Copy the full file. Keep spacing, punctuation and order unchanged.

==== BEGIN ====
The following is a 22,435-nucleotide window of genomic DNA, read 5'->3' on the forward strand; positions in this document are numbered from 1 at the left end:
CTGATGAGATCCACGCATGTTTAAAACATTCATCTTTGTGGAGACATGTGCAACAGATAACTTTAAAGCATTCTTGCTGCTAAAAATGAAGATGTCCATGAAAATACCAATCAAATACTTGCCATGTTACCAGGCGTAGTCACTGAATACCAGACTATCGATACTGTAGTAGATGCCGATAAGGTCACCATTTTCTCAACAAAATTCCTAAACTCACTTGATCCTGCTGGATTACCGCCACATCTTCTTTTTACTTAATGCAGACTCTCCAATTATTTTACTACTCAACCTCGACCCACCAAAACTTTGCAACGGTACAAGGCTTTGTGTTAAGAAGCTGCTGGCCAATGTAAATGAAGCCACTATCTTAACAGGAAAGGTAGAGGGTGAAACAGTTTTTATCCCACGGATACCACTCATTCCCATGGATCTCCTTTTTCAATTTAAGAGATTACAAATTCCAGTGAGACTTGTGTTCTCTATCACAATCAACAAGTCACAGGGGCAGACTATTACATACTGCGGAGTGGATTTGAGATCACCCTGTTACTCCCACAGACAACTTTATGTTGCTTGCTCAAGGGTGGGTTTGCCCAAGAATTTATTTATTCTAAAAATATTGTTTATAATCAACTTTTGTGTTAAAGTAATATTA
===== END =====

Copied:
The following is a 22,435-nucleotide window of genomic DNA, read 5'->3' on the forward strand; positions in this document are numbered from 1 at the left end:
CTGATGAGATCCACGCATGTTTAAAACATTCATCTTTGTGGAGACATGTGCAACAGATAACTTTAAAGCATTCTTGCTGCTAAAAATGAAGATGTCCATGAAAATACCAATCAAATACTTGCCATGTTACCAGGCGTAGTCACTGAATACCAGACTATCGATACTGTAGTAGATGCCGATAAGGTCACCATTTTCTCAACAAAATTCCTAAACTCACTTGATCCTGCTGGATTACCGCCACATCTTCTTTTTACTTAATGCAGACTCTCCAATTATTTTACTACTCAACCTCGACCCACCAAAACTTTGCAACGGTACAAGGCTTTGTGTTAAGAAGCTGCTGGCCAATGTAAATGAAGCCACTATCTTAACAGGAAAGGTAGAGGGTGAAACAGTTTTTATCCCACGGATACCACTCATTCCCATGGATCTCCTTTTTCAATTTAAGAGATTACAAATTCCAGTGAGACTTGTGTTCTCTATCACAATCAACAAGTCACAGGGGCAGACTATTACATACTGCGGAGTGGATTTGAGATCACCCTGTTACTCCCACAGACAACTTTATGTTGCTTGCTCAAGGGTGGGTTTGCCCAAGAATTTATTTATTCTAAAAATATTGTTTATAATCAACTTTTGTGTTAAAGTAATATTA